J.B. Spins

Jazz, film, and improvised culture.

Saturday, April 16, 2016

DIFF ’16: Demimonde

When a prostitute is as successful as Elza Mágnás, they call her a courtesan. For a scandalous woman in 1910 Budapest, she had done quite well for herself. She landed a wealthy sugar-daddy who kept her in comfort, but her mercenary ruthlessness would ultimately be her undoing. The events leading up to Mágnás’s violent end are chronicled in Attila Szász’s Demimonde (trailer here), which screens during the 2016 Dallas International Film Festival.

When Kató Szebeni applies for an assistant maid position, she expects something more like Downton Abbey than Fanny Hill. The dynamic between the housekeeper, Rózsi Kóbori and their mistress, Mágnás, is conspicuously tense, but the virtuous young woman is decidedly impressed by her dinner guest, the romantic poet, Gergely Sóvágó. It seems the lady of the house has been cheating on her benefactor, Max Schmidt, with the ardent young man. This particularly offends Kóbori, who knew both Mágnás and Schmidt when their circumstances were drastically different.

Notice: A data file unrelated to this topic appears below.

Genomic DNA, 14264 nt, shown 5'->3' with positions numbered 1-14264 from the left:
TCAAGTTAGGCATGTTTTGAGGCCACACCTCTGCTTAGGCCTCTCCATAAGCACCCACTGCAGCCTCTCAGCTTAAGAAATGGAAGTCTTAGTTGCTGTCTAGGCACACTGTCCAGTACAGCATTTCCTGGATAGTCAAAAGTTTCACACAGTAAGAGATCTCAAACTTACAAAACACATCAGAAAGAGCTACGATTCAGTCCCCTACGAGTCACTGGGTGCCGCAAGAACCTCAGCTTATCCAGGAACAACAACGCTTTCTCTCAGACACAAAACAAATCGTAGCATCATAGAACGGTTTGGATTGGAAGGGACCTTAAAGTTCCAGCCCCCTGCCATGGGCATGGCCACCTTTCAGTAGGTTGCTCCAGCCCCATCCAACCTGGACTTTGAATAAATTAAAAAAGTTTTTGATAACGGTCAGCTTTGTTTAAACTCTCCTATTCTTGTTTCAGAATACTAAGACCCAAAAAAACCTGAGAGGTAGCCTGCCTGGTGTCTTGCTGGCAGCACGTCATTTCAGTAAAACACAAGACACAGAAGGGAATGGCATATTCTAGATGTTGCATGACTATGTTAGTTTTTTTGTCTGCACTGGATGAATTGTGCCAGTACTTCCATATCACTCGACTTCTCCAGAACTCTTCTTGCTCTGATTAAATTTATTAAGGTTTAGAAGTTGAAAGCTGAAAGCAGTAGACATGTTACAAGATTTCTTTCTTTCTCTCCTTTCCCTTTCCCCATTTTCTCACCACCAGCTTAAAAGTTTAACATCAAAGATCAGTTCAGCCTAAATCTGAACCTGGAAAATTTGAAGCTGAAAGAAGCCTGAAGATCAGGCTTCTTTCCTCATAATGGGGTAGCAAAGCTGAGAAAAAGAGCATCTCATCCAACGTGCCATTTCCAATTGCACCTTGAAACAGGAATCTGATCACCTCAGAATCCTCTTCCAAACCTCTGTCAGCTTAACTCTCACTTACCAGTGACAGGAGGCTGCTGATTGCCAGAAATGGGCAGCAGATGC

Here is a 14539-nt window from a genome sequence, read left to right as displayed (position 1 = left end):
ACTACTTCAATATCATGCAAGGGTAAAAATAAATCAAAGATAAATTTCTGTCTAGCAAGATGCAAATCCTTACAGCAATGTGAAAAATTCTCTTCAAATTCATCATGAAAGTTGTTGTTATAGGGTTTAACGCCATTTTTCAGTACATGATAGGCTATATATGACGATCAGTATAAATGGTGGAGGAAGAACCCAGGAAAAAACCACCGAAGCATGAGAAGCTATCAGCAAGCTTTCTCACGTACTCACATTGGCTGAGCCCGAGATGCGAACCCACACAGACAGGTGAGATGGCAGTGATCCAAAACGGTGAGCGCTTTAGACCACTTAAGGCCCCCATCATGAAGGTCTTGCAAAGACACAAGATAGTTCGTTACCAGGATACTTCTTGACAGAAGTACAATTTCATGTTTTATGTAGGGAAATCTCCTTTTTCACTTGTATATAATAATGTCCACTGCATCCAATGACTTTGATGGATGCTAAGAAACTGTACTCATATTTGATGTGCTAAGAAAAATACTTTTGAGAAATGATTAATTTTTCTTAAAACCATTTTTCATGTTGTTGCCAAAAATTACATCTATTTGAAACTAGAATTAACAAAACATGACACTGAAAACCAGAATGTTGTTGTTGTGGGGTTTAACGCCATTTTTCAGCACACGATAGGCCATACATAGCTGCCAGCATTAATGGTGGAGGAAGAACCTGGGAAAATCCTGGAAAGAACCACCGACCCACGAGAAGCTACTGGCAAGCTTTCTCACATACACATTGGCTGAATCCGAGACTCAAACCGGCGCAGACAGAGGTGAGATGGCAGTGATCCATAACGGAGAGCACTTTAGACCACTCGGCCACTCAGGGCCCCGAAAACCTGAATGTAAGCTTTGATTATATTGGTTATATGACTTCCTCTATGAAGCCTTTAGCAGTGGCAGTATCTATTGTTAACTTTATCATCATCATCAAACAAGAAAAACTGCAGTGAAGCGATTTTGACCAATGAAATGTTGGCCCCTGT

There was a time when Mágnás and Kóbori were both “hostesses” working at the “supper club” run by Cili Mama. Both spent quality time with Schmidt, but Mágnás managed to hook him. She now takes sadistic pleasure in reminding Kóbori how greatly their fortunes have diverged. Yet, the resentful housekeeper takes liberties few servants would be allowed. Obviously, the naïve Szebeni is unprepared for such a hothouse atmosphere, so Mágnás takes her under her wing, knowing full well it will only increase Kóbori’s bitterness.

Demimonde is like the classiest Danielle Steel story ever. It is just brimming with cattiness and sexual betrayal, yet it always looks like a Merchant-Ivory production. Frankly, it is rather baffling that it has not been picked up by a specialty distributor yet, because it is wildly commercial, at least by the standards of Hungarian cinema. Patricia Kovács and Dorka Gryllus give no quarter as the former friends, whereas Laura Döbrösi gives real emotional heft and dimension to Szebeni’s wide-eyed innocence. Watching the resulting friction is quite entertaining.

András Nagy’s cinematography is suitably lush, while Gergely Parádi’s anachronistic electronic soundtrack conveys the hedonistic recklessness of Mágnás’ world. It is an erotically charged film that also happens to be smart and richly realized. Highly recommended for patrons of mature costume dramas, Demimonde screens this coming Tuesday (4/19) and Wednesday (4/20), as part of the Dallas International Film Festival.

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